Same-sex marriage dealt setback in Taiwan

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Supporters of LGBT rights rallied in Taipei on October 27, urging voters to vote no on referenda 10,11 and 12 and yes on 14 and 15. (CNA photo)

The prospects for same-sex marriage in Taiwan look to have been dealt a setback in a series of referenda held alongside local elections on Saturday.

Five referenda on the ballot concerned the issues of same-sex marriage and the teaching of gender and LGBT issues in schools. Three had been proposed by groups opposed to same-sex marriage, while two had been proposed by groups in favor.

While the results have not been finalized, data posted by the Central Election Commission showed a consistent pattern of same-sex marriage proponents being outvoted by opponents by two to one in all five referenda.

This means referenda on defining marriage as between one man and one woman and on creating legislation for same-sex couples that is separate from marriage under the Civil Code are likely to pass. While the separate legislation could lead to something akin to domestic partnerships, it was opposed by LGBT groups, who are seeking the full rights of marriage.

Another measure expected to pass is a referendum opposing the implementation of the Enforcement Rules for Gender Equity Education Act in elementary and middle schools.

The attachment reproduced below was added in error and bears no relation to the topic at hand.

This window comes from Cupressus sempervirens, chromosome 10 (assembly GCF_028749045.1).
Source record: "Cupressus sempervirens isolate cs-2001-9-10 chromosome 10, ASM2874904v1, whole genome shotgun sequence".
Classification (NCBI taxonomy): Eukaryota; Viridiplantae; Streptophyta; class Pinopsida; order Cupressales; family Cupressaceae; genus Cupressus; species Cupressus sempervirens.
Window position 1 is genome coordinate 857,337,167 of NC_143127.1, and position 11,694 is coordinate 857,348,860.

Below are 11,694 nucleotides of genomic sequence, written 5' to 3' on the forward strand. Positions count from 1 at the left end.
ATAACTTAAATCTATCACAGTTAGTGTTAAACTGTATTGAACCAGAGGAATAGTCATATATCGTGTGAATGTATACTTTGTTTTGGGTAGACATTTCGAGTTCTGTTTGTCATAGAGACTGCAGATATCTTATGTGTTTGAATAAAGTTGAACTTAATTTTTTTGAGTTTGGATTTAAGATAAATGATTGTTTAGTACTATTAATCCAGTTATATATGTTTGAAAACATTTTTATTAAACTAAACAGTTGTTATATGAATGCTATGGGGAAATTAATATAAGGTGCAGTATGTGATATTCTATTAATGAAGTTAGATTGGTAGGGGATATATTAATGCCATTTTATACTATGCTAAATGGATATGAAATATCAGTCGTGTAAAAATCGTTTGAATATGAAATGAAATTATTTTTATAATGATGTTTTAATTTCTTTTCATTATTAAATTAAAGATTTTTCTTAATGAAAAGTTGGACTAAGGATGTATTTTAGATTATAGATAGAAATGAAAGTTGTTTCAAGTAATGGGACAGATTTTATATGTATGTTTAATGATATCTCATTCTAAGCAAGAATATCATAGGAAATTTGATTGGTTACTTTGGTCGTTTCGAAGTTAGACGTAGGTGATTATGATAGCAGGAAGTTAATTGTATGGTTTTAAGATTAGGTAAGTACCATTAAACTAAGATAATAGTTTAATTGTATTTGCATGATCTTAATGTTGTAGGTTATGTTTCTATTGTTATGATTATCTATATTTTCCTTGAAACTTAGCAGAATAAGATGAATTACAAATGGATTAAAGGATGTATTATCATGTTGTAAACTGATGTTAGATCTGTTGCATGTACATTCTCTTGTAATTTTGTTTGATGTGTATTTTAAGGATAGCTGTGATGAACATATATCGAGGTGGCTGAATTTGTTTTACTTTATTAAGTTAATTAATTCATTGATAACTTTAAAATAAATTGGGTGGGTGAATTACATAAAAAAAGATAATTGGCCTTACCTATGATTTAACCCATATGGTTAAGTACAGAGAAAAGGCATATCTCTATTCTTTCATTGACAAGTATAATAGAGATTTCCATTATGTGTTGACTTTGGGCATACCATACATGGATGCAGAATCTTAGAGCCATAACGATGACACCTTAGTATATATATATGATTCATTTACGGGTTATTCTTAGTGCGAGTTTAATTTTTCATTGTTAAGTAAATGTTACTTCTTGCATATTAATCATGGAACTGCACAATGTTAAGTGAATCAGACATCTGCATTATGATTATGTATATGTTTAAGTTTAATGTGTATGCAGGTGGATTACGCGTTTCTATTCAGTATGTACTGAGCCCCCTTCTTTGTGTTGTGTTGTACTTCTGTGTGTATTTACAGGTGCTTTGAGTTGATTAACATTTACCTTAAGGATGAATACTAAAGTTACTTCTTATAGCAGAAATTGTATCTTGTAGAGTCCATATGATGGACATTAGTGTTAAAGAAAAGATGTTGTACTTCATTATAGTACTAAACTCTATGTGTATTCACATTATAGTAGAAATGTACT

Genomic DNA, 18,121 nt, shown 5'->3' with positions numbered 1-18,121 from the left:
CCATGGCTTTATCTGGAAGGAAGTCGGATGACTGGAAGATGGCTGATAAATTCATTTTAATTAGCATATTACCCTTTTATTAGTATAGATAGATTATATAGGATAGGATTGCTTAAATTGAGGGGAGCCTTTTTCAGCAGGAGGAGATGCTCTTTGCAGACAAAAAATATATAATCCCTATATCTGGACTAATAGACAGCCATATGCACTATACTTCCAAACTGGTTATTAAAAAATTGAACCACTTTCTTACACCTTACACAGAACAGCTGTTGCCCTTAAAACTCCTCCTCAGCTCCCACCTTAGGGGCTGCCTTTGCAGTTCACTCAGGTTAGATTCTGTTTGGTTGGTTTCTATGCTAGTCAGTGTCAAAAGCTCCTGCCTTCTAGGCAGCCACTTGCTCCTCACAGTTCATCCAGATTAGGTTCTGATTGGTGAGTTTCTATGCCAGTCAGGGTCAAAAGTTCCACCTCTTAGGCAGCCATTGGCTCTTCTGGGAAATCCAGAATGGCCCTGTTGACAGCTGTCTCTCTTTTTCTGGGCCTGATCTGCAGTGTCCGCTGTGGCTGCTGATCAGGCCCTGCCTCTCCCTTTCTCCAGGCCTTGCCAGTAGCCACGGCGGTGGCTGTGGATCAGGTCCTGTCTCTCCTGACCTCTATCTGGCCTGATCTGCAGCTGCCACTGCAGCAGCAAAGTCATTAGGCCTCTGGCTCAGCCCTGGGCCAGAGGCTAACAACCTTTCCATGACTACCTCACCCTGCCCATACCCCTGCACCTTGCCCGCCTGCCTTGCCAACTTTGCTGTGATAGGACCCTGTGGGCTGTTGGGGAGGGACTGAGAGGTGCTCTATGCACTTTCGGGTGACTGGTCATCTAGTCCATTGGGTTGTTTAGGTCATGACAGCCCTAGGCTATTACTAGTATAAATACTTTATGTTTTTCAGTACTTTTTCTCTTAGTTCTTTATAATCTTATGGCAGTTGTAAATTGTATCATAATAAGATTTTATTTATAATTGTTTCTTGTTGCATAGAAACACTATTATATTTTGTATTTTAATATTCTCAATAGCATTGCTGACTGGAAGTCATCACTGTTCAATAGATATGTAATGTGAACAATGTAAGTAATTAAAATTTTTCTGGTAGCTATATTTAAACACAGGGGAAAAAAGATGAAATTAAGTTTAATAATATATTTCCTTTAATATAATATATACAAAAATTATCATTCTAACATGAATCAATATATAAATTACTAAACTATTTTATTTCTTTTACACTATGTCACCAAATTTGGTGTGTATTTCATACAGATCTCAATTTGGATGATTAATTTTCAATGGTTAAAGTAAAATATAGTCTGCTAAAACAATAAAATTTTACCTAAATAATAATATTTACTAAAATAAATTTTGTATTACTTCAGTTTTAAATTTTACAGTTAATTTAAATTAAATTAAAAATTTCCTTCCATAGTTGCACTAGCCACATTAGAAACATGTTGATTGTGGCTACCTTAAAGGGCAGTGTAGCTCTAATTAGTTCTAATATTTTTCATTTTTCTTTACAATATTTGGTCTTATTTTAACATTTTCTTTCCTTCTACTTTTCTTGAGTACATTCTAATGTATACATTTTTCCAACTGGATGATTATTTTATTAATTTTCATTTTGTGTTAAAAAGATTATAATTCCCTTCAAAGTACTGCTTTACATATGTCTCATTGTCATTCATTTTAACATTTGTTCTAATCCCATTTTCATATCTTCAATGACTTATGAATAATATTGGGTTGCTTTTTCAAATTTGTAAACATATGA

Conversely, the referenda posed by the side supporting same-sex marriage – that same-sex unions should be covered under the Civil Code’s marriage provisions and that students should be taught the importance of gender equality, emotional education, sex education, and same-sex education – look set to fail.

The prospect of Taiwan becoming the first country in Asia to enact same-sex marriage appeared a reality when the country’s constitutional court ruled last year that it was unconstitutional to deny same-sex couples the right to marry, giving a two-year grace period for legislation to be enacted to this effect. In the months leading up to Saturday’s vote, President Tsai Ing-wen’s administration had already come under fire from LGBT activists for failing to follow up on the court’s verdict by drafting such legislation.

The results of Saturday’s referenda are likely to sow further turmoil as the court’s two-year deadline in May 2019 approaches.